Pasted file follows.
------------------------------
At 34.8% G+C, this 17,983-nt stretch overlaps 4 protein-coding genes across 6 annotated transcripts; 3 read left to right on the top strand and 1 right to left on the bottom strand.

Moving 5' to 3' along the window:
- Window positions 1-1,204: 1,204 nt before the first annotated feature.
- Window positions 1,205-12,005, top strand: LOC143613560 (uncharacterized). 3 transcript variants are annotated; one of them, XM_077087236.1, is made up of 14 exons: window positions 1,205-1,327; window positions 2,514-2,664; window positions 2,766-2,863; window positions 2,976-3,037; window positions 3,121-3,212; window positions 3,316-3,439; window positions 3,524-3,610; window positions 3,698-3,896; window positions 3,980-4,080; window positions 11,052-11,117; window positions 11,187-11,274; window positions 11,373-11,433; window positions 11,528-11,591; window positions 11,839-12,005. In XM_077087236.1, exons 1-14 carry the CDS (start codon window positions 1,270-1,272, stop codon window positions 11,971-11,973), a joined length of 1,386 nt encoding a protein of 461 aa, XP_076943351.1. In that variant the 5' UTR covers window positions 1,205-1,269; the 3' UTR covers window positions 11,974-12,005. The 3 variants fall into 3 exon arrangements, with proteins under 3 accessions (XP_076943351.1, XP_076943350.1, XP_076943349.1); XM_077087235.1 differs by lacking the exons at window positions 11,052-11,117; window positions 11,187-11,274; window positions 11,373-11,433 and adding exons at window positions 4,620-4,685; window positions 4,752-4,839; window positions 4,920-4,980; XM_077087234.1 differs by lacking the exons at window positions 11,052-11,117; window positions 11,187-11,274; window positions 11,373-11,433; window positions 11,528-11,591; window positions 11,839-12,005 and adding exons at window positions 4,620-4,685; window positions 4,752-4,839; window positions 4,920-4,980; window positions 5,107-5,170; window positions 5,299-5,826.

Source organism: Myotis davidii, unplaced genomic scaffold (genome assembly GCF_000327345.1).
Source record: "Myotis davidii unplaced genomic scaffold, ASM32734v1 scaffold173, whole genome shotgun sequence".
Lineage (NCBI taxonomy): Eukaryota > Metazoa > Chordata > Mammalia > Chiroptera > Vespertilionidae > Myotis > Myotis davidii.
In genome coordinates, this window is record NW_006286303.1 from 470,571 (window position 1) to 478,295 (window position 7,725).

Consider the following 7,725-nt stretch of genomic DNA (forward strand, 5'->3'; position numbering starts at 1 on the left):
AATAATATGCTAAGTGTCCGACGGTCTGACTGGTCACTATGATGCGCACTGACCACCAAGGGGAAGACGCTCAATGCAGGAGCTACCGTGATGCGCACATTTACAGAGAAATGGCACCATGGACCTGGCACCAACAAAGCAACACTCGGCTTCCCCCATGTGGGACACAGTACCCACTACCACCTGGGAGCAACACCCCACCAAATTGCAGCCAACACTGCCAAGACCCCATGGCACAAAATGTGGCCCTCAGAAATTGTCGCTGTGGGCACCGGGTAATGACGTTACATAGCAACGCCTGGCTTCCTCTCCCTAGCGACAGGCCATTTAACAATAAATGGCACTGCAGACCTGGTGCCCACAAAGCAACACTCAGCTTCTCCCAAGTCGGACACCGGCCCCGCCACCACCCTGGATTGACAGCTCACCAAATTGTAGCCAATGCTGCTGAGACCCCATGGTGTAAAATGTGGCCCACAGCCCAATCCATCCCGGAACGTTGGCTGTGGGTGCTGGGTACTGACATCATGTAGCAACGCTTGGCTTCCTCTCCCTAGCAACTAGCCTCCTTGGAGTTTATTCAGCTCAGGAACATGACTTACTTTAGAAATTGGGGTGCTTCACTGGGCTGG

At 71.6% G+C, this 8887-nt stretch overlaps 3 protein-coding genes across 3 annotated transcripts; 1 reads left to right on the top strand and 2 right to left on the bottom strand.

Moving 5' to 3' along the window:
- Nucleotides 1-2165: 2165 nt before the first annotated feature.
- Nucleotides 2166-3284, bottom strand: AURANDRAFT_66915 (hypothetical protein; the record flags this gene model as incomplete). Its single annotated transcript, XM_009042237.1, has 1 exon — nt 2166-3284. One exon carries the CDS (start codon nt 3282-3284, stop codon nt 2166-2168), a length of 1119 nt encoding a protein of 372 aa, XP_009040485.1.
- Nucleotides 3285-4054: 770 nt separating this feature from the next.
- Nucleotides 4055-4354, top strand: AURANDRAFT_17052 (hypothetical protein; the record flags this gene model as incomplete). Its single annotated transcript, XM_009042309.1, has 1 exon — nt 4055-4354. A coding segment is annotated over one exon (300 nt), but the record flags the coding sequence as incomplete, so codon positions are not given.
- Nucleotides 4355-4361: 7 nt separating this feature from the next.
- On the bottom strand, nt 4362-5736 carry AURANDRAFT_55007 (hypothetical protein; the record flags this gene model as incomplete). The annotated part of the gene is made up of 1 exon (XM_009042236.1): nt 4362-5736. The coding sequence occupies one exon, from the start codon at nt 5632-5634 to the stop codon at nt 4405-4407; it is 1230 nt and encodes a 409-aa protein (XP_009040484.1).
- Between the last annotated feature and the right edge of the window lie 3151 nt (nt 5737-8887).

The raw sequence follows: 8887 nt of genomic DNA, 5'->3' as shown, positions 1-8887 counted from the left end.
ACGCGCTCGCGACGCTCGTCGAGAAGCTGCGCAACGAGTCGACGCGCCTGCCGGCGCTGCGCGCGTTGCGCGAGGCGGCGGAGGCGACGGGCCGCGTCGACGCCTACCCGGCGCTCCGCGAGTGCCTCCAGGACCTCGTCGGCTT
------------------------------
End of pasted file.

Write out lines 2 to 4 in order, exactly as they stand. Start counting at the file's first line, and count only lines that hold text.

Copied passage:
Moving 5' to 3' along the window:
- Window positions 1-1,204: 1,204 nt before the first annotated feature.
- Window positions 1,205-12,005, top strand: LOC143613560 (uncharacterized). 3 transcript variants are annotated; one of them, XM_077087236.1, is made up of 14 exons: window positions 1,205-1,327; window positions 2,514-2,664; window positions 2,766-2,863; window positions 2,976-3,037; window positions 3,121-3,212; window positions 3,316-3,439; window positions 3,524-3,610; window positions 3,698-3,896; window positions 3,980-4,080; window positions 11,052-11,117; window positions 11,187-11,274; window positions 11,373-11,433; window positions 11,528-11,591; window positions 11,839-12,005. In XM_077087236.1, exons 1-14 carry the CDS (start codon window positions 1,270-1,272, stop codon window positions 11,971-11,973), a joined length of 1,386 nt encoding a protein of 461 aa, XP_076943351.1. In that variant the 5' UTR covers window positions 1,205-1,269; the 3' UTR covers window positions 11,974-12,005. The 3 variants fall into 3 exon arrangements, with proteins under 3 accessions (XP_076943351.1, XP_076943350.1, XP_076943349.1); XM_077087235.1 differs by lacking the exons at window positions 11,052-11,117; window positions 11,187-11,274; window positions 11,373-11,433 and adding exons at window positions 4,620-4,685; window positions 4,752-4,839; window positions 4,920-4,980; XM_077087234.1 differs by lacking the exons at window positions 11,052-11,117; window positions 11,187-11,274; window positions 11,373-11,433; window positions 11,528-11,591; window positions 11,839-12,005 and adding exons at window positions 4,620-4,685; window positions 4,752-4,839; window positions 4,920-4,980; window positions 5,107-5,170; window positions 5,299-5,826.